Deaf people could use the #HighTechgloves, doing it quicker and easier for them to communicate verbally.
Two University students have produced a pair of gloves which turn symbol language into spoken language.
Navid Azodi and Thomas Pryor gained a $10,000 (£6,900) prize for the wearable device, which registers hand position and movement before transferring the data wirelessly over Bluetooth to a computer.
Then, algorithms are applied to figure out what is said, in a similar process to that used by Apple’s Siri voice assistant.
The University of Washington students adopted a system similar to how neural networks work in synthetic intelligence to engineering the gloves to identify specific sign language movements.
When the system detects a match, it then reads the words aloud.
The High Tech Gloves could be consumed by deaf people, making it quicker and easier for them to communicate orally simply by using their hands.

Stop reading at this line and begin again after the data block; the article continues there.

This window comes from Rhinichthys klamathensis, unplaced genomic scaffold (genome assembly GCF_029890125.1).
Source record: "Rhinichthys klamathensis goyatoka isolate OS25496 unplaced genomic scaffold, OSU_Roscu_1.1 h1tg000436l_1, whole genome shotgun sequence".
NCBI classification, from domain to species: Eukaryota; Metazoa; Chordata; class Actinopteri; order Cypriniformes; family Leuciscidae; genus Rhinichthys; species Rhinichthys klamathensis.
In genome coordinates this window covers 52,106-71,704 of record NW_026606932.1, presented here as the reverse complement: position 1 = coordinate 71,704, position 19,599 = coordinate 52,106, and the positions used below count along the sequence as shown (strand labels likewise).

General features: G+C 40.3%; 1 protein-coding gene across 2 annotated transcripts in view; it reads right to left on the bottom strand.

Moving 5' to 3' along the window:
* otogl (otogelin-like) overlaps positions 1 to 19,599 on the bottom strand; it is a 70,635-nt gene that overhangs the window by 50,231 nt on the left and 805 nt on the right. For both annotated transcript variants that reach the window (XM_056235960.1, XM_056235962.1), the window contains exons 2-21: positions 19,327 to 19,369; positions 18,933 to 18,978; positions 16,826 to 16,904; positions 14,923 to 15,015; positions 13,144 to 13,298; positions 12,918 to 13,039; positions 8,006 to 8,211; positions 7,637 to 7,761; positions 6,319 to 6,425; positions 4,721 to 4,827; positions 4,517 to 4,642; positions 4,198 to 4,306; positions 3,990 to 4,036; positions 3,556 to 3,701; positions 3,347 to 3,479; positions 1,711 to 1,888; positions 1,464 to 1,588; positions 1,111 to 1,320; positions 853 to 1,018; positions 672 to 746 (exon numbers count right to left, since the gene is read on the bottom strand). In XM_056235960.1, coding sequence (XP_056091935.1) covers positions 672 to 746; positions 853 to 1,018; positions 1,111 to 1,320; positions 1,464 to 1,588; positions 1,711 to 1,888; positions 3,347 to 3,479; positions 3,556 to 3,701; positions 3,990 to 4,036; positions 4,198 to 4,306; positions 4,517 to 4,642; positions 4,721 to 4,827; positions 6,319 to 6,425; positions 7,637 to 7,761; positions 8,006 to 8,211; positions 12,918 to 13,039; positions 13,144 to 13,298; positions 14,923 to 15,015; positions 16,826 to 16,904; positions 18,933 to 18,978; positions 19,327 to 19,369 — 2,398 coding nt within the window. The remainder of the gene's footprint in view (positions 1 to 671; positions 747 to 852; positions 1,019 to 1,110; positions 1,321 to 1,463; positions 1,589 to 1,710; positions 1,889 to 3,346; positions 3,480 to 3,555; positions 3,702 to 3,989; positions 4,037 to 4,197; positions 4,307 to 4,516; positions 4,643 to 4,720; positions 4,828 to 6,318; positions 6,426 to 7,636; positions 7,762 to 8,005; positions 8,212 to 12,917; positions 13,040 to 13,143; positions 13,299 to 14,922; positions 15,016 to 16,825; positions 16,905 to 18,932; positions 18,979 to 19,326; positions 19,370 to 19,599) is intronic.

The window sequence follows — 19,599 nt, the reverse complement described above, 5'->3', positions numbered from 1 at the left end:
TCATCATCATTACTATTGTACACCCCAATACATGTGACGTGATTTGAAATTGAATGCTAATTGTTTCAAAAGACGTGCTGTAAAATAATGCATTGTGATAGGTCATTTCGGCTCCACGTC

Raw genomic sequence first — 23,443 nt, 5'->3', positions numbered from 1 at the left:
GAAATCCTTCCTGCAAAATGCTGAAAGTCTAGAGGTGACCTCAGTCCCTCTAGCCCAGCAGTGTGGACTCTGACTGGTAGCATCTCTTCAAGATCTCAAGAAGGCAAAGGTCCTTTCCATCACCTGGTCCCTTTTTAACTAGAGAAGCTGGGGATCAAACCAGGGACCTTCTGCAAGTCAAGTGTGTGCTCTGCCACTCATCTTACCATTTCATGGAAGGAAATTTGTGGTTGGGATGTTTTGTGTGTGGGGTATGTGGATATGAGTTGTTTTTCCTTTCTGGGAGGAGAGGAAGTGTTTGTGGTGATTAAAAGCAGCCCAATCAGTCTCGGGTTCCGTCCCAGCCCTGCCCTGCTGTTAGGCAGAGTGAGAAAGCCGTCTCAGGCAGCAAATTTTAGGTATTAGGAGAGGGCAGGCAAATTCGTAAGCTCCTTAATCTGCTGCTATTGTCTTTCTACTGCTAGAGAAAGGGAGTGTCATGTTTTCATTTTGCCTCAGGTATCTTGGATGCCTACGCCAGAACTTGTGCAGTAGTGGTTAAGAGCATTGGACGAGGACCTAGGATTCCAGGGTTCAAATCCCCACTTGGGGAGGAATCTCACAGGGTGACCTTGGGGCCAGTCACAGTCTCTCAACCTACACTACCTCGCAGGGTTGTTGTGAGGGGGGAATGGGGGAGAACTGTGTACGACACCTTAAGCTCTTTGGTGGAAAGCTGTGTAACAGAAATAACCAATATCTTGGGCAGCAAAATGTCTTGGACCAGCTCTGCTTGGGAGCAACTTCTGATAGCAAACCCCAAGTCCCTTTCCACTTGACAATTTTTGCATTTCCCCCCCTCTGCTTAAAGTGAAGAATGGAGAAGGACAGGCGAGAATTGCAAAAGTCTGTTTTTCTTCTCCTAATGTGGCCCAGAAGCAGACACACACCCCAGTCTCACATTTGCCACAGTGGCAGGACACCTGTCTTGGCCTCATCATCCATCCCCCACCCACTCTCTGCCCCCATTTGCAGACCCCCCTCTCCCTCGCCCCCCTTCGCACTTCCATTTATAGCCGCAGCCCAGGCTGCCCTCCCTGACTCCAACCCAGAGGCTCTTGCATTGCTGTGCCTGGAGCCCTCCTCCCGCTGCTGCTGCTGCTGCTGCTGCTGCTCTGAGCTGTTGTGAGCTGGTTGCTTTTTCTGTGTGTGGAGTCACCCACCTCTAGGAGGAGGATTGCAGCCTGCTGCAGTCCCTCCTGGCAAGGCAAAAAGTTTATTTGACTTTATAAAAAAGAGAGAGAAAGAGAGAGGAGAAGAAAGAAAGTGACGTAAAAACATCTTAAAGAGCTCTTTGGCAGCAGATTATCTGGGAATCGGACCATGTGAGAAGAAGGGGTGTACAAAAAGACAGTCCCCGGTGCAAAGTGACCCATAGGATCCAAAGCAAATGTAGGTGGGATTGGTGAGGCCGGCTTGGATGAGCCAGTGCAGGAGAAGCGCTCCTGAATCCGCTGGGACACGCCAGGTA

Mr Pryor said: “Many of the sign language translation equipment already out there are not practical for everyday use.
“Some apply video input while others have sensors that comprise the user’s entire arm or body.
“Our gloves are lightweight, small and worn on the hands, but ergonomic enough to use as an everyday assistant, similar to hearing aids or contact lenses.”
Mr Pryor is studying aeronautics and astronautics engineering while Mr Azodi is a former NASA intern who is studying business administration.
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